Marine Stings and Scrapes (cont.)
You can limit your risk of being injured by jellyfish, a Portuguese man-of-war, or coral.
- Be familiar with the marine risks in the area where you plan to swim, snorkel, or dive. If you are traveling, obtain information about the local conditions.
- Be prepared with first aid supplies that might be needed for a injury.
- Watch for warning signs that are posted when there is a jellyfish or Portuguese man-of-war invasion.
- Do not touch jellyfish, Portuguese man-of-wars, or coral.
- Watch out for jellyfish and Portuguese man-of-wars in the water, particularly when there are strong onshore winds.
- Stay out of the water when jellyfish and Portuguese man-of-wars are present. Look out for the bluish floats of the Portuguese man-of-war, and avoid the poisonous trailing tentacles.
- Watch for beached jellyfish and Portuguese man-of-wars. Their tentacles may still sting.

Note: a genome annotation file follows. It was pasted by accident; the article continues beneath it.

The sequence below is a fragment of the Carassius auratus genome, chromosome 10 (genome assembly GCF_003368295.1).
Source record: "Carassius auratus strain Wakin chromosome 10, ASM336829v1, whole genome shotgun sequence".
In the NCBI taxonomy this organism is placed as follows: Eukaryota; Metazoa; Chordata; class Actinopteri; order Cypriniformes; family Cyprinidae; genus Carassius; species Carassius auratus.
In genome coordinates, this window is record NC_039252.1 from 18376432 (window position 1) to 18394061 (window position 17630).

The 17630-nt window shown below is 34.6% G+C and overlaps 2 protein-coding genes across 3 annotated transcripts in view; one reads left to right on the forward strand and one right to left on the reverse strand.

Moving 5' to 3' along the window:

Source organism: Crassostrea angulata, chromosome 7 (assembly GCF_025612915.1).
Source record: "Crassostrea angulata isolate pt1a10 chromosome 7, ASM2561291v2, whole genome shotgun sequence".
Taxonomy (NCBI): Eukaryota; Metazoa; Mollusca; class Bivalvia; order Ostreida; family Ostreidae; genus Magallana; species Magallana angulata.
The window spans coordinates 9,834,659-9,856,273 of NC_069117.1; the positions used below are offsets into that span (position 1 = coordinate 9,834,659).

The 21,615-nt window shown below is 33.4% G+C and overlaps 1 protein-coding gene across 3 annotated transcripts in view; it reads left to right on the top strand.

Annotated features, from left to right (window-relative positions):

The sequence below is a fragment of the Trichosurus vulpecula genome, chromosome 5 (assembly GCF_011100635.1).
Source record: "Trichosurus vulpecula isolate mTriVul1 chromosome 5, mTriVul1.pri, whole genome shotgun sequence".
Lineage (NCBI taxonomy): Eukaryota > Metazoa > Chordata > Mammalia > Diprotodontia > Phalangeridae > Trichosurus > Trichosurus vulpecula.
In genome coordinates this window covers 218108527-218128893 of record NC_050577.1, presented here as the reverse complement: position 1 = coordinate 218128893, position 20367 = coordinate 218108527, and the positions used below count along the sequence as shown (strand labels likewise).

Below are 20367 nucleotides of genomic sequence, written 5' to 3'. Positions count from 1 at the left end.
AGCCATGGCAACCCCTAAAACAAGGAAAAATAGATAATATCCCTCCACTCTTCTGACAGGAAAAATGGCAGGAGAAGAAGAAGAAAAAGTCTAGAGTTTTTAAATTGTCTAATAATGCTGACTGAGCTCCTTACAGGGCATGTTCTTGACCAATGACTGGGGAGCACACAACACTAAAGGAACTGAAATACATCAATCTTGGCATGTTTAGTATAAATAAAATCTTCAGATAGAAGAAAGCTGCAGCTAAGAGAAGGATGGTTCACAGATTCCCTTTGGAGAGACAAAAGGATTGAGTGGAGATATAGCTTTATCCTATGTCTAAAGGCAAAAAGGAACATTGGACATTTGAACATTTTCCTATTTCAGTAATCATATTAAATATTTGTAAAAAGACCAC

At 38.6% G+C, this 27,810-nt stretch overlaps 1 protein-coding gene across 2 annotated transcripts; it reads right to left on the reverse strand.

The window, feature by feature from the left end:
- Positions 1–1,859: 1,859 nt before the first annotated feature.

- Do not rely on clothing or on coating the skin with petroleum jelly (such as Vaseline) to prevent stings. Wear a wet suit to reduce your risk of getting stung. A wet suit is a close-fitting, one- or two-piece suit, usually made of rubber or foam neoprene. Swimmers, snorkelers, divers, kayakers, and other people who spend time in cold water may wear wet suits for warmth and protection.
- Wear protective shoes when walking on the beach. Avoid stepping on marine life.
- Avoid swimming or snorkeling in swallow water, where touching or bumping into coral might occur.
- Wash your swimsuit with detergent and heat-dry after use. This will kill the stinging larvae that cause seabather's eruption.
- Talk to your doctor about carrying an allergy kit if you have had any sort of allergic reaction or severe reaction to a marine sting in the past.
- Consider using a topical jellyfish sting inhibitor lotion, such as Safe Sea.